In a jurisdiction in which I once worked, we sincerely considered use of such a law for a patient infected with HIV, not for her HIV infection but for her Tb infection for which she also refused to take meds. Thankfully, however, a simple discussion of some of the alternatives open to public health under the law was enough to convince this patient to take her Tb meds under Directly Observed Therapy, and detention was not necessary. Most Tb patients in that jurisdiction were served orders of quarantine while beginning their medications, and complied with the orders. The orders were removed when the disease was demonstrated to no longer be transmissible.

Only once have I known these laws to be considered for use in an HIV patient. Said patient was found by a series of women to have made a post-ejaculatory boast to each in turn that he had HIV and now they would get it. The patient left the state, however, before due process was initiated.

To be continued (if I can)
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Comment by: Joseph (Salem, Mo) Fri., Jan. 13, 2012 at 2:49 pm UTC
I feel like if they can mandate a mentally unhealthy patient to take meds then they can mandate anyone and I am an hiv + man who would like to make those decisions myself it is no ones business if I take meds or not
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Comment by: Charles (Detroit, MI) Fri., Jan. 13, 2012 at 1:53 pm UTC
Alive, HIV probably can't be transmitted if the meds are taken reliably. It is certainly MUCH less infectious. This has been observed with countless anecdotes, and in numerous western studies. Common sense bears the science out, as infectiousness is linked to viral load, and the meds reduce viral load. No one, from the grittiest activist to the most staid corporate talking head, is endorsing this usage, probably for fear of the very conundrum we see before us. The meds come with complications, so the decision to take meds is usually agreed upon after collaboration between physician and patient, two parties that work together to decide what is best for the patient. The state maintains that the defendant's health is secondary to the people he might infect. The precedent being set is that people with HIV may be forced to take certain medications, which MAY be detrimental to them, for the protection of others. Because the meds are ONLY effective when taken consistently, the question is begged of how the state intends to ensure the defendant is compliant. Will they require blood test monitoring? That requires a commitment of additional time. Will they require that they be taken under supervision? How will we ensure access in our quasi-libertarian society, and how can we hold the defendant accountable if he cannot maintain access? Maybe they will round us all up into camps.

Everything about this case smacks of the growing marginalization of people with HIV, and was always the obvious conclusion to the growing arguement in favor of treatment as prevention. We also have the issue that a lawyer is making medical decisions, which should scare us all, and the fact that this story made news in the first place, despite being patently ridiculous.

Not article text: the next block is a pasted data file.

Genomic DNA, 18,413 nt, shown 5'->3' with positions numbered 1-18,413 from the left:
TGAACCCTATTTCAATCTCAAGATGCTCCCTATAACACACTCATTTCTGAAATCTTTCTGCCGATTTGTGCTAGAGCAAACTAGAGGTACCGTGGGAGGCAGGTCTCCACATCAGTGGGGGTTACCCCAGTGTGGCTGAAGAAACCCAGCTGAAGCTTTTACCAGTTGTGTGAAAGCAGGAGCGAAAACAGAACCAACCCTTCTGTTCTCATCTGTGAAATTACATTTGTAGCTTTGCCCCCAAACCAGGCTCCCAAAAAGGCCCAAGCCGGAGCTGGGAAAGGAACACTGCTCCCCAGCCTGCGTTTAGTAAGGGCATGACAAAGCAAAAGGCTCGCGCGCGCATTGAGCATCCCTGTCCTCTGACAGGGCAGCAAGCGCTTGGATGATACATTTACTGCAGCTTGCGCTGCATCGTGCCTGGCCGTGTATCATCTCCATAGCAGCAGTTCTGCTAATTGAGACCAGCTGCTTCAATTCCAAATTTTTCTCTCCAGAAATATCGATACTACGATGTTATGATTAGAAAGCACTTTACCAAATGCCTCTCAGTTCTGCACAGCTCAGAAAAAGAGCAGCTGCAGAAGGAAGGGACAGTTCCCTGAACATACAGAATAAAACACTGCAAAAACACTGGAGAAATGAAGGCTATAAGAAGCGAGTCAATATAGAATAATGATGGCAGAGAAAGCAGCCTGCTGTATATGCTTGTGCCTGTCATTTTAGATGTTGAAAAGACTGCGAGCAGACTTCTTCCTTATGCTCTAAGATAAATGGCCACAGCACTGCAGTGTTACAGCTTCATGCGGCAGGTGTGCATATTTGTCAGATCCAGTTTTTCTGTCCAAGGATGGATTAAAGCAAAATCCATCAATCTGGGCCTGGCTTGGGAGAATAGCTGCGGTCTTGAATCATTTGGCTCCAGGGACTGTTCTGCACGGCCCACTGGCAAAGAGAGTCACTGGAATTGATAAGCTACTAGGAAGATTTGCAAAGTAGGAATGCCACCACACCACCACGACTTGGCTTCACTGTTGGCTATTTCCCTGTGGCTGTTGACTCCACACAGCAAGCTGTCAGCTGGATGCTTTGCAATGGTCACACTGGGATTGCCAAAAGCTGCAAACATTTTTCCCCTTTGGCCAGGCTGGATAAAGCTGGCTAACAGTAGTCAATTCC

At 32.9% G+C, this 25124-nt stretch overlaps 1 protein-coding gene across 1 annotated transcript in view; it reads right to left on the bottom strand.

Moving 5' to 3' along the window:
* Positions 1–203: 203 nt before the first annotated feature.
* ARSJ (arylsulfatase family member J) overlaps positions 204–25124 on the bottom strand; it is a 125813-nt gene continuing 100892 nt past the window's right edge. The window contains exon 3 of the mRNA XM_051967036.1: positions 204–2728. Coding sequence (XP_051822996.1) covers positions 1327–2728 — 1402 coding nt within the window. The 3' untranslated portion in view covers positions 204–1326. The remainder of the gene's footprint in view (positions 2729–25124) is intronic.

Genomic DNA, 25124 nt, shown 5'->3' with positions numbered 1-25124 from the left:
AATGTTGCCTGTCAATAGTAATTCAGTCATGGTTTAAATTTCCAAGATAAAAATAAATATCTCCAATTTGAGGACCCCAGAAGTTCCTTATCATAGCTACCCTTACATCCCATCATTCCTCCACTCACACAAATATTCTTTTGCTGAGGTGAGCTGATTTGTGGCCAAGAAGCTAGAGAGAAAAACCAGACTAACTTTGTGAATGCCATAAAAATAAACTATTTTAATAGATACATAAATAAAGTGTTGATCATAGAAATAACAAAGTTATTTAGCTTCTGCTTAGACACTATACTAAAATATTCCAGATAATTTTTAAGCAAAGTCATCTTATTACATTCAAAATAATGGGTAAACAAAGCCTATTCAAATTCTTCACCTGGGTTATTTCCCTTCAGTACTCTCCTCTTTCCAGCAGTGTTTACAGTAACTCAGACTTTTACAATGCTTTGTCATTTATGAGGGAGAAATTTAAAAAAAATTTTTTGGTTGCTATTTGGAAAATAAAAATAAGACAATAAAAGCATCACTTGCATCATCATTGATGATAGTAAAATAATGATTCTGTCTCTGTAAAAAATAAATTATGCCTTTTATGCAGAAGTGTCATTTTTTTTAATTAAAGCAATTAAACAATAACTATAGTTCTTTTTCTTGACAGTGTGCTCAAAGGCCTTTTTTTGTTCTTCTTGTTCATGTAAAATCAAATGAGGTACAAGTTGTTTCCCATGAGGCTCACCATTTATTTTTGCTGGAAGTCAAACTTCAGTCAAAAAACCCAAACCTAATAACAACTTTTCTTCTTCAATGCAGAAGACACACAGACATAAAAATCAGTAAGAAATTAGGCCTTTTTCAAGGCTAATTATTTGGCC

The defendant's picture is on every media outlet for 1000 miles. He won't be infecting anyone else anytime soon. The debate is really about the rest of us, and whether our health is secondary to other people.
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Comment by: alive2 (buffalo, ny) Tue., Jan. 17, 2012 at 11:01 am UTC
charles, i agree with the fct the virus is easier controled by medications, but, what i understood was the medication would prevent the spread, thats why i disagreed with the article. theres no uarentte it will stop the spred as is mentioned.
as well i agree, this is a slippery slope, to force anyones choice of taking anti virals isnt the right thing either, i beleive its up to the doctor and patient.
however, being this person has mental health issues, thats where they should adress their concerns first, maybe the combinaion of both have something to do with his choices.there is much more we arent getting in the form of information, i think.

Comment by: michael (los angeles) Fri., Jan. 13, 2012 at 3:04 am UTC
hmmmmm....the person has mental health problems. there's a good "chance" that the meds will exacerbate those problems. anyone who has taken HART knows all too well that the meds do change you to a point. not saying it will in this case.

anyways, this step is pretty messed up. next they'll be tagging hiv patients "for our own good".

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Comment by: jc (oregon) Thu., Jan. 12, 2012 at 3:46 pm UTC
it rips at the very ethics of patient choice. The next thing you know a person behind a cubicle will tell us what our meds will need to take. this will not stop here . this would cause non medical people to make medical judments shame on those people
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Comment by: alive2 (buuffalo ny) Thu., Jan. 12, 2012 at 1:25 pm UTC
i dont understand this, if by forcing this person to take meds under the guise it will prevent him from infecting anyone else, this sends the wrong message. taking medications isnt to prevent the spread of the virus, so why does it seem thats the states position? they should have a better position,if they want people to get knowledge thats not only informative, but correct as me its more unhealthy for someone to infer hiv,cant be transmitted if you take medication, i beleive nothing could be further from the truth, and for a person in a position to do good, is only giving misinformation.